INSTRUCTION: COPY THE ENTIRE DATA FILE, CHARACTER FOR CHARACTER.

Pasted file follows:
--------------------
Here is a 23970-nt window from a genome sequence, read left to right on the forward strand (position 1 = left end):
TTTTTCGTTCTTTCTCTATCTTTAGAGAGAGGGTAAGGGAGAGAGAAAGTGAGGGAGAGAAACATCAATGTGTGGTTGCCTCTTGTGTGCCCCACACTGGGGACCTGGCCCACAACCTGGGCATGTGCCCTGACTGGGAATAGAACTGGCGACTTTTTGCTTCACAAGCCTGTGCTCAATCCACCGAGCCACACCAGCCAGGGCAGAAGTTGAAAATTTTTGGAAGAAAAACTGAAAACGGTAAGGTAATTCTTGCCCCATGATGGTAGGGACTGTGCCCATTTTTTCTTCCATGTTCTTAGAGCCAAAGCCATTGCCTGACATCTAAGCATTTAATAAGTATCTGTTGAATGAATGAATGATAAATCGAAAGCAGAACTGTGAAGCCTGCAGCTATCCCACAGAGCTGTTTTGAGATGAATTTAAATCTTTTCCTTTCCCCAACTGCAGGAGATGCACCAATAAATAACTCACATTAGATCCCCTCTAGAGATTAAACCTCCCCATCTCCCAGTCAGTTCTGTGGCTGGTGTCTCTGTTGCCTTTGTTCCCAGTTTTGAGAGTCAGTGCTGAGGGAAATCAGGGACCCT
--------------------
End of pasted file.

Here is a 23970-nt window from a genome sequence, read left to right on the forward strand (position 1 = left end):
TTTTTCGTTCTTTCTCTATCTTTAGAGAGAGGGTAAGGGAGAGAGAAAGTGAGGGAGAGAAACATCAATGTGTGGTTGCCTCTTGTGTGCCCCACACTGGGGACCTGGCCCACAACCTGGGCATGTGCCCTGACTGGGAATAGAACTGGCGACTTTTTGCTTCACAAGCCTGTGCTCAATCCACCGAGCCACACCAGCCAGGGCAGAAGTTGAAAATTTTTGGAAGAAAAACTGAAAACGGTAAGGTAATTCTTGCCCCATGATGGTAGGGACTGTGCCCATTTTTTCTTCCATGTTCTTAGAGCCAAAGCCATTGCCTGACATCTAAGCATTTAATAAGTATCTGTTGAATGAATGAATGATAAATCGAAAGCAGAACTGTGAAGCCTGCAGCTATCCCACAGAGCTGTTTTGAGATGAATTTAAATCTTTTCCTTTCCCCAACTGCAGGAGATGCACCAATAAATAACTCACATTAGATCCCCTCTAGAGATTAAACCTCCCCATCTCCCAGTCAGTTCTGTGGCTGGTGTCTCTGTTGCCTTTGTTCCCAGTTTTGAGAGTCAGTGCTGAGGGAAATCAGGGACCCT